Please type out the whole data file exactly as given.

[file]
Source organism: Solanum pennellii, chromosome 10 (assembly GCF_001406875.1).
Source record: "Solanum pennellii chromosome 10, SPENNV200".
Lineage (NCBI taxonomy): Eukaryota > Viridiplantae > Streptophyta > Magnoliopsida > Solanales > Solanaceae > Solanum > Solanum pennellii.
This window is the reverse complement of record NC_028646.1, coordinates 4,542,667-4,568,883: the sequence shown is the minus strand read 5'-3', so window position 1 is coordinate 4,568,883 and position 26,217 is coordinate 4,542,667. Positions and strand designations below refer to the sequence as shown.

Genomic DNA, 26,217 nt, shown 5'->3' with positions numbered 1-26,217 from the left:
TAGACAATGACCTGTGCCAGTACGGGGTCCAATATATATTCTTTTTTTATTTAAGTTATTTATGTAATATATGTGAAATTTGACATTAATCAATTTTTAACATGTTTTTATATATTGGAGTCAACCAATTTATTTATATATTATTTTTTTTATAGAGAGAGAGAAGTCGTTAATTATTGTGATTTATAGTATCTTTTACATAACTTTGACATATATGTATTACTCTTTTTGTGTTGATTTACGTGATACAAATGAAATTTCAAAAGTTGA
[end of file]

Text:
Source organism: Solanum pennellii, chromosome 10 (assembly GCF_001406875.1).
Source record: "Solanum pennellii chromosome 10, SPENNV200".
Lineage (NCBI taxonomy): Eukaryota > Viridiplantae > Streptophyta > Magnoliopsida > Solanales > Solanaceae > Solanum > Solanum pennellii.
This window is the reverse complement of record NC_028646.1, coordinates 4,542,667-4,568,883: the sequence shown is the minus strand read 5'-3', so window position 1 is coordinate 4,568,883 and position 26,217 is coordinate 4,542,667. Positions and strand designations below refer to the sequence as shown.

Genomic DNA, 26,217 nt, shown 5'->3' with positions numbered 1-26,217 from the left:
TAGACAATGACCTGTGCCAGTACGGGGTCCAATATATATTCTTTTTTTATTTAAGTTATTTATGTAATATATGTGAAATTTGACATTAATCAATTTTTAACATGTTTTTATATATTGGAGTCAACCAATTTATTTATATATTATTTTTTTTATAGAGAGAGAGAAGTCGTTAATTATTGTGATTTATAGTATCTTTTACATAACTTTGACATATATGTATTACTCTTTTTGTGTTGATTTACGTGATACAAATGAAATTTCAAAAGTTGA